Hegau Tower / Singen, Germany/ 1999‑2009
Size: 183,000 sq ft / 17,000 sq m
Height: 18 floors
Status: Completed 2009
Recognition: Council on Tall Buildings – Finalist; AIA Chicago Chapter Award
In the small town of Singen, Germany, a shift from industrial production to a service-based economy called for the design of a building to serve as a statement for change. Responding to this shift, Jahn proposed a simple, refined form: a long rectangle, which changes in height to form the tower. Hegau Tower’s design is a direct result of close collaboration between architect and client — a clear modernist expression in the first decade of a new century.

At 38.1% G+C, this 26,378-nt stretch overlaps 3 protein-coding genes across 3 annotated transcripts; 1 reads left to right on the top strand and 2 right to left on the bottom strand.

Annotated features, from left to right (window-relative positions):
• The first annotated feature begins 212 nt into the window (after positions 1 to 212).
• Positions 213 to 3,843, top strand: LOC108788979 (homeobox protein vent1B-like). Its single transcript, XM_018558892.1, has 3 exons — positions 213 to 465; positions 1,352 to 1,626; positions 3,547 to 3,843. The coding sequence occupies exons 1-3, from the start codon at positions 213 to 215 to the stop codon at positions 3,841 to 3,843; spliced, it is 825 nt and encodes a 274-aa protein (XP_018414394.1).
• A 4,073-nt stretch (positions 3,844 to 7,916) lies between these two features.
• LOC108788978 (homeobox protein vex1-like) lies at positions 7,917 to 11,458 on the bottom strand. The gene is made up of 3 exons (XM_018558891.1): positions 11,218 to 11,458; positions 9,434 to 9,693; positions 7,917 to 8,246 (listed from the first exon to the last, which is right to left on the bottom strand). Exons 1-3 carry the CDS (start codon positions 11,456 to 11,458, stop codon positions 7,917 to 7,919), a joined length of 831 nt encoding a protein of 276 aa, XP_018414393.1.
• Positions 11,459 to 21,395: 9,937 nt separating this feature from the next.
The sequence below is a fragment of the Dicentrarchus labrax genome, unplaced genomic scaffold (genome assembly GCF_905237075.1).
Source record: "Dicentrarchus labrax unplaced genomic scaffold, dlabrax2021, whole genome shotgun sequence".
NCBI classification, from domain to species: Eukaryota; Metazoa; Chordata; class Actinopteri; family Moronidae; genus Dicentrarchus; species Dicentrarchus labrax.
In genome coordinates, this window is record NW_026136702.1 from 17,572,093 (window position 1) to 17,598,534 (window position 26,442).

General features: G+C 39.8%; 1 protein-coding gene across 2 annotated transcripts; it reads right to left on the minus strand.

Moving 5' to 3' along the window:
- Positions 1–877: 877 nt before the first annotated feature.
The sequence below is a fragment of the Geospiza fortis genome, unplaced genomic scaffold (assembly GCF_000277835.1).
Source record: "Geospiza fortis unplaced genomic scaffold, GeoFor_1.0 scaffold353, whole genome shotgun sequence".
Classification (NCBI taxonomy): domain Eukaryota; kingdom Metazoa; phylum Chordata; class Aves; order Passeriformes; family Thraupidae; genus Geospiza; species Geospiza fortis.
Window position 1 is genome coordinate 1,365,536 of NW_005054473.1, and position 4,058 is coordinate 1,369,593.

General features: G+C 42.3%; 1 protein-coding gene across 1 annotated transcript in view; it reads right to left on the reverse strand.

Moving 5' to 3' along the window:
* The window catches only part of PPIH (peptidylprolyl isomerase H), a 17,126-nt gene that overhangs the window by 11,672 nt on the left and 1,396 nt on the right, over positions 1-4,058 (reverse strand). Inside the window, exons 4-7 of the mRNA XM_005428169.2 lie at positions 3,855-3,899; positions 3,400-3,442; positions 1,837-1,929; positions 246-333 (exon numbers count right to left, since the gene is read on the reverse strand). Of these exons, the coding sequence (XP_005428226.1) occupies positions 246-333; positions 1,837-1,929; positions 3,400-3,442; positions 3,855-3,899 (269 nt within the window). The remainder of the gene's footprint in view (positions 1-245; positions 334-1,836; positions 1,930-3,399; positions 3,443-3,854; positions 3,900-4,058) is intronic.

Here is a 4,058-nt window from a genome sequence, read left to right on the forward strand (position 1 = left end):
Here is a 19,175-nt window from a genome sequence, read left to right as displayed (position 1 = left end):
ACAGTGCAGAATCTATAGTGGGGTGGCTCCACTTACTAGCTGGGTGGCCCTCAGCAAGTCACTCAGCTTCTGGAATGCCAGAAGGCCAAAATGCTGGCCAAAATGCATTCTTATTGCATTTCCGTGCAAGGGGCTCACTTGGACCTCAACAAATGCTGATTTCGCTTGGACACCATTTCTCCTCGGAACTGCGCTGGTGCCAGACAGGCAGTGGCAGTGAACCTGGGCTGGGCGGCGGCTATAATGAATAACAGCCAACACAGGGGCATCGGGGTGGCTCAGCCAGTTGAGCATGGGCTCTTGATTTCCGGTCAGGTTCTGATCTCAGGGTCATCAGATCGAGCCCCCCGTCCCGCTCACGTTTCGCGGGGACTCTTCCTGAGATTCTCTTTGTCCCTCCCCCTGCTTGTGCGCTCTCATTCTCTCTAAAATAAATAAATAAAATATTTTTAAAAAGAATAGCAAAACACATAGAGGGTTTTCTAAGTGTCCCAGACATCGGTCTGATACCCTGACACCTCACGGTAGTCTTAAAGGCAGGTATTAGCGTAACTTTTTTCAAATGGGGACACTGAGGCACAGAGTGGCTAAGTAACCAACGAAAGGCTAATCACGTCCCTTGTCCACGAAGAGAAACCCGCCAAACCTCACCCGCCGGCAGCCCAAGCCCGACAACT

Linearity is reinforced through projecting glass screens and stairs and balconies at the building’s short ends. These straight lines are more than aesthetic — they facilitate an optimized energy/comfort system, limiting the need for technical equipment by reducing solar loads. The building is oriented to minimize direct sun exposure, while motorized shades filter sunlight in high-exposure areas. Inside, basic conditioning is achieved using integrated heating and cooling in the concrete slabs, leveraging the thermal mass of the structure to enable a more comfortable office environment. Meanwhile, a continuous convector prevents unwanted draft resulting from falling cold air in the winter while heating fresh air for natural ventilation year-round.